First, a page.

Decision theory

From: Jacques M Mallah <>
Date: Thu, 24 Dec 1998 17:22:13 -0500

On Thu, 10 Dec 1998, Gilles HENRI wrote:
> >On Wed, Dec 09, 1998 at 08:12:38PM -0500, Jacques M. Mallah wrote:
> >> On the contrary, it's the same. That is easy to prove: suppose
> >> the MWI was false but assume the universe is spacially infinite, so there
> >> are other people like you in distant galaxies. Clearly they have no
> >> bearing on what you do, so you should make the usual decisions, including
> >> of course any suicide decisions. It is no different in the MWI; the only
> >> difference is that the others are in different parts of wavefunction
> >> configuration space, rather than regular space.
> >
> >Unfortunately because currently accepted decision theory makes some
> >metaphysical assumptions, it can be compatible with a spacially infinite
> >universe but not with MWI. Basicly decision theory depends on the idea of
> >alternate realities and the notion that an individual chooses the actual
> >reality among the alternatives as he makes decisions and acts upon them.
> >But according to MWI, all alternatives are real and have predetermined
> >measures.
> >
> >I can't figure out how to apply decision theory with the MWI. If you can,
> >show us how, and please include an example.
> maybe the decision theory itself (I must confess that my only knowledge of
> it comes from what Wei writes here) is somewhat metaphysical because it
> assumes that an individual can actually change the evolution of the world
> ("acts upon it"). In any model (not only MWI) where human beings are
> nothing but rather complicated physical systems, free will is an illusion.
> They evolve simply (including in their "choices") following the physical
> laws. So you can theoretically determine what would be the "best" choice
> following some criteria, but you are never certain that a given physical
> system will follow this way. In MWI, you can also calculate a best way, but
> you are certain that other ways will be followed as well. In "one world
> interpretation", you can try to programm a system (or a brain") to maximise
> the probability of evolving along a "good" way, but I think it is also true
> in MWI (maximise the number of "worlds" where the "good" way is followed).

        In this case, Gilles has it right. Wei, the problem you mentioned
is seperate from the MWI, and I don't think it's really a problem at all.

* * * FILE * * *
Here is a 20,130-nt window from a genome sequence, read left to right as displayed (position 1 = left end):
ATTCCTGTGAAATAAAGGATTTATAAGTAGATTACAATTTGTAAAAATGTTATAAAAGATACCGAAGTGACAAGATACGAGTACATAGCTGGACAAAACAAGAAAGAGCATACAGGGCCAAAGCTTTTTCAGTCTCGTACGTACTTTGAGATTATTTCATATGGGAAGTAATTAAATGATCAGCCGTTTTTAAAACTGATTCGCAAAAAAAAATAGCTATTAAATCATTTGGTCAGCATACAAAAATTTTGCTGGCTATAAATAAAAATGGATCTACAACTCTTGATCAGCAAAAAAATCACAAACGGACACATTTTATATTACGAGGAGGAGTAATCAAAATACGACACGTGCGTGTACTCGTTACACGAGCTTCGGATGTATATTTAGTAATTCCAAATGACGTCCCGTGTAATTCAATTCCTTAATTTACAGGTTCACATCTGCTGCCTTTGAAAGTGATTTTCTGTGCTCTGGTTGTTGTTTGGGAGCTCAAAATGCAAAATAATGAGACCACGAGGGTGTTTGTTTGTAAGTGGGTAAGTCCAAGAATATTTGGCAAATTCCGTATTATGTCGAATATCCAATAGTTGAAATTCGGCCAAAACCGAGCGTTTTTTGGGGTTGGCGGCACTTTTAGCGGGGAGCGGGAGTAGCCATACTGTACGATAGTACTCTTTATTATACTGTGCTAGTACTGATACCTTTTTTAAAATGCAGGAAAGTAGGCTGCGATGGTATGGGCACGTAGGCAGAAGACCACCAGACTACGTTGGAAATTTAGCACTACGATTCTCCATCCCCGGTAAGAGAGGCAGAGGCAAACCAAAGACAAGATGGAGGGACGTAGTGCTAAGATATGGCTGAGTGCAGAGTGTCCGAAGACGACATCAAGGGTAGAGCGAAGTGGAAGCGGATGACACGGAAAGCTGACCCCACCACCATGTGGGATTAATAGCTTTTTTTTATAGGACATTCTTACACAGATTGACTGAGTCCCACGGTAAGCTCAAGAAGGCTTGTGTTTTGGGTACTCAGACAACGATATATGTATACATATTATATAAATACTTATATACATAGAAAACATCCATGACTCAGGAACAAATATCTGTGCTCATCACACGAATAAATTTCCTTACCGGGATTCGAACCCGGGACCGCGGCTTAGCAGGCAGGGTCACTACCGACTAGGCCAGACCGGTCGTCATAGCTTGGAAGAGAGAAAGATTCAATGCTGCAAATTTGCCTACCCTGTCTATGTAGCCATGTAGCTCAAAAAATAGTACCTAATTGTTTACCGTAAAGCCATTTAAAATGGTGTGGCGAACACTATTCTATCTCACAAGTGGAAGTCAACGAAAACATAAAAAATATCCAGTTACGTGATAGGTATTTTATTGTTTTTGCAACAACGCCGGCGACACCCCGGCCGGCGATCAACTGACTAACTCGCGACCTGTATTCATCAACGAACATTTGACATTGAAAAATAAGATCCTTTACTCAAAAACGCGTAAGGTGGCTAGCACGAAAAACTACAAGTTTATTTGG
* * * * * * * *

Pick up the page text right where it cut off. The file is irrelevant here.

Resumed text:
It's that there is no such thing as free will. In fact, the whole concept
of free will never made any sense. The only possibilities are determinism
and randomness, neither of which allows any 'decisions'.
        But as Gilles said, some choices are better than others. This is
no paradox; it's just a different way of describing the same thing. At
one level of description I can describe a process as a physical system
evolving in time according to the laws of mechanics; at another level, I
can describe it as a computer, following a certain algorithm, without
getting into physical details; at another level, I can describe it as a
person making a decision, without getting into algorithmic details.
        So the real question is what reasoning should we use to make that
decision. It is true that our decision may be predetermined, but that's
besides the point; our reasoning is not supposed to replace the laws of
physics, it *is* the laws of physics in action. Us 'acting as though we
have free will' is what the way the laws of physics make us do. And the
correct decision is still the one that maximizes the things the laws of
physics make us think we want.
        It's just the same way a computer uses if..then statements to make
decisions, while at the same time the course of the program is
predetermined. It's choosing from two alternatives in the sense that if
the program were changed, the outcome would change too.

                         - - - - - - -
              Jacques Mallah (
       Graduate Student / Many Worlder / Devil's Advocate
"I know what no one else knows" - 'Runaway Train', Soul Asylum
            My URL:
Received on Thu Dec 24 1998 - 14:23:41 PST

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